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Spotlight on Francis Ford Coppola as ‘Megalopolis’ Premieres at Cannes 2024

Renowned filmmaker Francis Ford Coppola is set to debut his highly anticipated film “Megalopolis” at the Cannes Film Festival this Thursday, placing both his artistic reputation and personal fortune on the line. The premiere has been surrounded by whispers of production woes, evoking memories of past tumultuous projects by Coppola.

The 85-year-old director, famous for his cinematic masterpieces, hasn’t released a film in over a decade. With “Megalopolis,” Coppola has taken a significant financial risk, investing $120 million of his own funds into the project. This bold decision reflects a pattern in Coppola’s career where high stakes and courage converge, most notably reminiscent of his experiences with “Apocalypse Now.”

Forty-five years ago, Coppola found himself in a strikingly similar position with “Apocalypse Now.” The film’s notorious production hurdles in the Philippines had already cemented its legend, even as the initially planned release date of December 1977 came and went. Coppola himself injected approximately $16 million into the film’s $31 million budget, a significant personal financial risk.

“I was terrified,” Coppola recounted in a 2019 statement. “I was personally on the hook for the entire budget. At the time, interest rates were exorbitantly high, over 25%. With all the controversies and misleading articles speculating about a movie no one had seen, it seemed like I would never escape the financial peril I was in. I was young, with a family and no inherited wealth. I was scared stiff.”

As “Apocalypse Now” was nearing completion, Gilles Jacob, then-delegate general of Cannes, paid Coppola a visit. Jacob hoped to persuade Coppola to return to the festival, where his previous film “The Conversation” had won the Palme d’Or in 1974. In his memoir, “Citizen Cannes: The Man Behind the Cannes Film Festival,” Jacob describes finding Coppola overwhelmed by financial stresses and struggling with miles of film footage.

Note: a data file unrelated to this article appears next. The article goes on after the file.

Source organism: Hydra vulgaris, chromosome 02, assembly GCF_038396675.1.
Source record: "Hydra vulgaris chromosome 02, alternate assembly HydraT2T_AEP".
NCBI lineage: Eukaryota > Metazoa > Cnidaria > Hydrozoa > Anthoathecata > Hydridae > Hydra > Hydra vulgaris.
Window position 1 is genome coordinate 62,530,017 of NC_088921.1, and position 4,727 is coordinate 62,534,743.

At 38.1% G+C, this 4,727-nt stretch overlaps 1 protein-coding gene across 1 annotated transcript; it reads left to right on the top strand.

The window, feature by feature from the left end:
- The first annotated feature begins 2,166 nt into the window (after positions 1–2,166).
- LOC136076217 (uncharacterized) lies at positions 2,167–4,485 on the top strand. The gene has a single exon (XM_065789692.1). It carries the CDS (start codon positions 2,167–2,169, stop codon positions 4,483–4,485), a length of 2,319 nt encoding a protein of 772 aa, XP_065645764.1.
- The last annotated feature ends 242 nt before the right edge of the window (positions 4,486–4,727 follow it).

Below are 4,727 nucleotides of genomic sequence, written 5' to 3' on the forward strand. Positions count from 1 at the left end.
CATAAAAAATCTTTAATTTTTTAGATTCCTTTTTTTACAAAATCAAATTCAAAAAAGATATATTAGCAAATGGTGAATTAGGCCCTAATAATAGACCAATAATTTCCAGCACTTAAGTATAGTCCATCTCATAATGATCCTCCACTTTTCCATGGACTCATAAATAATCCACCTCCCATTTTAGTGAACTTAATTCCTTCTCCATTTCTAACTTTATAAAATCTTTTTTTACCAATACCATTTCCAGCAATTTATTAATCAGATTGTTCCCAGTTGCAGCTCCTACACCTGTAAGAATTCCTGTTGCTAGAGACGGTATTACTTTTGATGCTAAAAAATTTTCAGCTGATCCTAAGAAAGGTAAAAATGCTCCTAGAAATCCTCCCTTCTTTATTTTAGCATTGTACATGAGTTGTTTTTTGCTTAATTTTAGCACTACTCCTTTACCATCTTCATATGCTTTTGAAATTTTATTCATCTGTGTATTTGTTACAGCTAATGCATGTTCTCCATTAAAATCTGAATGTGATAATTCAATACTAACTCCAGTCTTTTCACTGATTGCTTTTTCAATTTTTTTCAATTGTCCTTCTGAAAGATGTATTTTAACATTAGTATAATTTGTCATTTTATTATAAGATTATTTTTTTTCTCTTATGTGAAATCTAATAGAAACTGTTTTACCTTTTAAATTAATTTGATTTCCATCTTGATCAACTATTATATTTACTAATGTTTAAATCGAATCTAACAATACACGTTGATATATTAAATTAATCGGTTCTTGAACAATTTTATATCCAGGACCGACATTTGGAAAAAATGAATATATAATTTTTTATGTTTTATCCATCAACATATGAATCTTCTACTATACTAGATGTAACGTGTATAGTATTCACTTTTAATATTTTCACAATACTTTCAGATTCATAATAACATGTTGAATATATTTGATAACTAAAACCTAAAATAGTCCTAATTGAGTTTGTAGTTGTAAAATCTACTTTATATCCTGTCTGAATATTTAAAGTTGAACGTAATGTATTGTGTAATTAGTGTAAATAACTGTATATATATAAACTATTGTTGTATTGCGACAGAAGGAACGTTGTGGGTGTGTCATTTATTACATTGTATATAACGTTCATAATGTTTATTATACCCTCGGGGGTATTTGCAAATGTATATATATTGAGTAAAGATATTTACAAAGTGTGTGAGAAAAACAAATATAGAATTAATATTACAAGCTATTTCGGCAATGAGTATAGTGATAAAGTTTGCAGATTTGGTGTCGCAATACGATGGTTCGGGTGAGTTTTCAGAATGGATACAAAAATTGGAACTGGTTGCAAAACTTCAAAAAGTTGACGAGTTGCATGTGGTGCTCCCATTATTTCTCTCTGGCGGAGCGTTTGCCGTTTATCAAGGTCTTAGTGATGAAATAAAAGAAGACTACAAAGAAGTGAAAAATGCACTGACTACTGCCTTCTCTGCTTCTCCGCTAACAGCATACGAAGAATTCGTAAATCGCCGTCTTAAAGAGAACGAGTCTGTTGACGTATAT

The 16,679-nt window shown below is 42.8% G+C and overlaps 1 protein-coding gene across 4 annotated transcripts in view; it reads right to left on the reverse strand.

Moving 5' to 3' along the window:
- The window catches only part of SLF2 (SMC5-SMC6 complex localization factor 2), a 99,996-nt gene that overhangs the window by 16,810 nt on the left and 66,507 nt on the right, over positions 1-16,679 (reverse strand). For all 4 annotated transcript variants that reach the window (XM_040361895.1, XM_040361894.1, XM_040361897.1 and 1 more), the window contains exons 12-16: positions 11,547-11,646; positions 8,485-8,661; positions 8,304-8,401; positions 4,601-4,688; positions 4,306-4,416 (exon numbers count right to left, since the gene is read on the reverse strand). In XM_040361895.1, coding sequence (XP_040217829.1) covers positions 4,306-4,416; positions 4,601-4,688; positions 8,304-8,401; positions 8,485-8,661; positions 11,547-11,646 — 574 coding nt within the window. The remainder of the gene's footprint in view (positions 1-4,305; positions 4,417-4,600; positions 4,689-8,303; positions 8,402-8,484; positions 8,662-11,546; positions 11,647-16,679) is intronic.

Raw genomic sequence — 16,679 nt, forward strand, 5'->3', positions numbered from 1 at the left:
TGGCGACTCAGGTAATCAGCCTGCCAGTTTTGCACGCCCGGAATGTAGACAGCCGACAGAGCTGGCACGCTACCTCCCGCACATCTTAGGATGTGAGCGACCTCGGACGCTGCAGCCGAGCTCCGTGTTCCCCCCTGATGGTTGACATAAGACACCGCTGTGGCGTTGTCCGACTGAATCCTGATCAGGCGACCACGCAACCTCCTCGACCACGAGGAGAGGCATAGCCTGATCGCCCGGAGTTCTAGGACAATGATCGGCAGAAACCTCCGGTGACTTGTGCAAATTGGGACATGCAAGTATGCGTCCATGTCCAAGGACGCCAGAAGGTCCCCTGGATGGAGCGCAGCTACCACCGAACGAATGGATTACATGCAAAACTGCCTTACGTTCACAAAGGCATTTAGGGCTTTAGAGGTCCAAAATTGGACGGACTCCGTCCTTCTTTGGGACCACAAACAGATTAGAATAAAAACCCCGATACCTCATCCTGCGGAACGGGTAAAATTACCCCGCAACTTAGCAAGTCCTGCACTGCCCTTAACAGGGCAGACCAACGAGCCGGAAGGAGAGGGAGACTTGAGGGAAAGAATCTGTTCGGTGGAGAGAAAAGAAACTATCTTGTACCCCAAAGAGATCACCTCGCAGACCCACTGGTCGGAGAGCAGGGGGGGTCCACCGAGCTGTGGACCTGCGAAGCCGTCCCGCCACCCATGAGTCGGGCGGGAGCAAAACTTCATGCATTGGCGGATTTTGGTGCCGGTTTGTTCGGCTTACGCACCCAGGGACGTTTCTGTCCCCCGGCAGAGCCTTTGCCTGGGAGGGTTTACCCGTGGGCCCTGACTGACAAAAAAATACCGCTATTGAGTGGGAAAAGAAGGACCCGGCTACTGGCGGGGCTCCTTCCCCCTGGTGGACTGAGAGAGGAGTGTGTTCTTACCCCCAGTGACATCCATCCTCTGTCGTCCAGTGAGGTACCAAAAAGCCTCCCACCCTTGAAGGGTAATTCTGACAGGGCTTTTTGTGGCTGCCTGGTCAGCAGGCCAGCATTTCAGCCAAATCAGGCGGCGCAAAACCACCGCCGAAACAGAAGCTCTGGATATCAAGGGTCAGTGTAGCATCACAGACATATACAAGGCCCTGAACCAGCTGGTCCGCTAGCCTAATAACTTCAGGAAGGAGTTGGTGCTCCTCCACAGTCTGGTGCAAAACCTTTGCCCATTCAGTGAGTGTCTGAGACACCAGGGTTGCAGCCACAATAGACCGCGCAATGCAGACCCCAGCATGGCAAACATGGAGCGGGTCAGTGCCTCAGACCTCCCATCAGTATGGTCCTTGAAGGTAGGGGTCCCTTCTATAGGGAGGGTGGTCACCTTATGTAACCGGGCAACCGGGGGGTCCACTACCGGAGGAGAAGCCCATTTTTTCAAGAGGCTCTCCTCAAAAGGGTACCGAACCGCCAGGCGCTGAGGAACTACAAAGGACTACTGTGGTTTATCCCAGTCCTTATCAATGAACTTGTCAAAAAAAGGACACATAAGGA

By the spring of 1979, Coppola had a rough cut of “Apocalypse Now” ready for a Los Angeles screening, reflecting a similar private preview he recently conducted for “Megalopolis.” When Jacob learned of the Los Angeles screening, he fervently worked to secure the film for that year’s Cannes lineup. The anticipation for “Apocalypse Now” was immense.

“’Apocalypse Now’ was already an event before it even premiered. It was to be the crowning glory of the festival,” Jacob wrote. He also noted that the Cannes setting, which he deemed more than a match for Coppola’s grandiose ambitions, played a critical role in convincing the director to bring his film to the festival.

Despite lingering doubts about the film’s readiness, Coppola agreed to premiere “Apocalypse Now” in competition as a “work in progress.” At the Cannes premiere, Coppola arrived with his daughter, Sofia, who was just eight years old, carried on his shoulders. Initial reactions to the film were tepid.

The International Herald Tribune reported, “‘Apocalypse Now,’ one of the most eagerly awaited movies of the decade, received only a polite response at Cannes on Saturday.” At the subsequent press conference, Coppola defended his work against criticisms, particularly regarding the film’s substantial budget.

“Why is it that I, the first to make a film about Vietnam, a film about morality, face so much criticism when you can spend just as much on a gorilla movie or some superhero?” Coppola lamented.

Despite the mixed initial reviews, “Apocalypse Now” became one of Cannes’ most illustrious premieres. The film shared the Palme d’Or with Volker Schlöndorff’s “The Tin Drum,” as the jury, led by French author Françoise Sagan, was divided between the two war-themed entries.

As “Megalopolis” gears up for its debut, the parallels between Coppola’s current endeavor and his “Apocalypse Now” experience are hard to ignore. The film will premiere in competition, raising expectations and curiosity akin to the director’s past work.

Following the 1978 Cannes closing ceremony, Jacob recalls a poignant encounter with Coppola at the Carlton Hotel. As Coppola was preparing to leave in a limousine, he momentarily stepped out, approached Jacob, and remarked with a cigar in hand, “I only received half a Palme d’Or.”

The world now waits with bated breath to see how “Megalopolis” will fare at Cannes 2024, where Coppola once again seeks to push the boundaries of cinema while risking everything.